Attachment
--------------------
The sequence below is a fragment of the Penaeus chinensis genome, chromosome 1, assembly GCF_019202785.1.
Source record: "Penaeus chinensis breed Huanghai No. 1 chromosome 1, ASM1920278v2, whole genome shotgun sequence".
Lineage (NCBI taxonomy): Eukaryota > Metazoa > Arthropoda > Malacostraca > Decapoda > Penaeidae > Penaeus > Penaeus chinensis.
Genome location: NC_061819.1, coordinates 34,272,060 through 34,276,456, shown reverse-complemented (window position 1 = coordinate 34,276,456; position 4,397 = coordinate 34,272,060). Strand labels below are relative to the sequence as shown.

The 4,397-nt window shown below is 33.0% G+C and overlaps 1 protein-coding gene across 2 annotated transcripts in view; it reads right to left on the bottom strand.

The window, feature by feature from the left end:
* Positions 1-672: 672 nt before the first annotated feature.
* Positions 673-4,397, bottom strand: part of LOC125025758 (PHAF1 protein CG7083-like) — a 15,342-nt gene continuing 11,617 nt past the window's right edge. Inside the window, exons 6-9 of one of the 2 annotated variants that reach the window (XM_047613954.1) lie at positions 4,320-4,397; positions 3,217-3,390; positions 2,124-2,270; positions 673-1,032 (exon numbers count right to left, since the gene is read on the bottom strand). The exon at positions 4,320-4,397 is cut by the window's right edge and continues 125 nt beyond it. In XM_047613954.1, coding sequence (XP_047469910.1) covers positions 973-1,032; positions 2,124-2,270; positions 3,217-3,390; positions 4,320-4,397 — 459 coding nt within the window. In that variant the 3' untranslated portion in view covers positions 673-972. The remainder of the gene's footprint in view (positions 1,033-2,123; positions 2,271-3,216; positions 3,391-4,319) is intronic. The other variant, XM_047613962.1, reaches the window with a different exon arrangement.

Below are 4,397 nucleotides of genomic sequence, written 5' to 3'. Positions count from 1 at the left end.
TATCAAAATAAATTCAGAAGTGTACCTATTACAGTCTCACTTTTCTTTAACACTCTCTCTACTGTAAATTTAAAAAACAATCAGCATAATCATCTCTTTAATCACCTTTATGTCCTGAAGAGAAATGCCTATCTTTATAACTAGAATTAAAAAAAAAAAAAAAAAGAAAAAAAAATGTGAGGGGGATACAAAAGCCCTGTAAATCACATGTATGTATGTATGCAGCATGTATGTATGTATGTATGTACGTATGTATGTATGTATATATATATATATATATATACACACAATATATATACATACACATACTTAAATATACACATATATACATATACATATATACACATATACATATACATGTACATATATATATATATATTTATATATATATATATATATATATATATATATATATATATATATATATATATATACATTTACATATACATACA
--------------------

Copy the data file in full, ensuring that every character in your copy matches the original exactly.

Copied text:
The sequence below is a fragment of the Penaeus chinensis genome, chromosome 1, assembly GCF_019202785.1.
Source record: "Penaeus chinensis breed Huanghai No. 1 chromosome 1, ASM1920278v2, whole genome shotgun sequence".
Lineage (NCBI taxonomy): Eukaryota > Metazoa > Arthropoda > Malacostraca > Decapoda > Penaeidae > Penaeus > Penaeus chinensis.
Genome location: NC_061819.1, coordinates 34,272,060 through 34,276,456, shown reverse-complemented (window position 1 = coordinate 34,276,456; position 4,397 = coordinate 34,272,060). Strand labels below are relative to the sequence as shown.

The 4,397-nt window shown below is 33.0% G+C and overlaps 1 protein-coding gene across 2 annotated transcripts in view; it reads right to left on the bottom strand.

The window, feature by feature from the left end:
* Positions 1-672: 672 nt before the first annotated feature.
* Positions 673-4,397, bottom strand: part of LOC125025758 (PHAF1 protein CG7083-like) — a 15,342-nt gene continuing 11,617 nt past the window's right edge. Inside the window, exons 6-9 of one of the 2 annotated variants that reach the window (XM_047613954.1) lie at positions 4,320-4,397; positions 3,217-3,390; positions 2,124-2,270; positions 673-1,032 (exon numbers count right to left, since the gene is read on the bottom strand). The exon at positions 4,320-4,397 is cut by the window's right edge and continues 125 nt beyond it. In XM_047613954.1, coding sequence (XP_047469910.1) covers positions 973-1,032; positions 2,124-2,270; positions 3,217-3,390; positions 4,320-4,397 — 459 coding nt within the window. In that variant the 3' untranslated portion in view covers positions 673-972. The remainder of the gene's footprint in view (positions 1,033-2,123; positions 2,271-3,216; positions 3,391-4,319) is intronic. The other variant, XM_047613962.1, reaches the window with a different exon arrangement.

Below are 4,397 nucleotides of genomic sequence, written 5' to 3'. Positions count from 1 at the left end.
TATCAAAATAAATTCAGAAGTGTACCTATTACAGTCTCACTTTTCTTTAACACTCTCTCTACTGTAAATTTAAAAAACAATCAGCATAATCATCTCTTTAATCACCTTTATGTCCTGAAGAGAAATGCCTATCTTTATAACTAGAATTAAAAAAAAAAAAAAAAAGAAAAAAAAATGTGAGGGGGATACAAAAGCCCTGTAAATCACATGTATGTATGTATGCAGCATGTATGTATGTATGTATGTACGTATGTATGTATGTATATATATATATATATATATACACACAATATATATACATACACATACTTAAATATACACATATATACATATACATATATACACATATACATATACATGTACATATATATATATATATTTATATATATATATATATATATATATATATATATATATATATATATATATATATACATTTACATATACATACA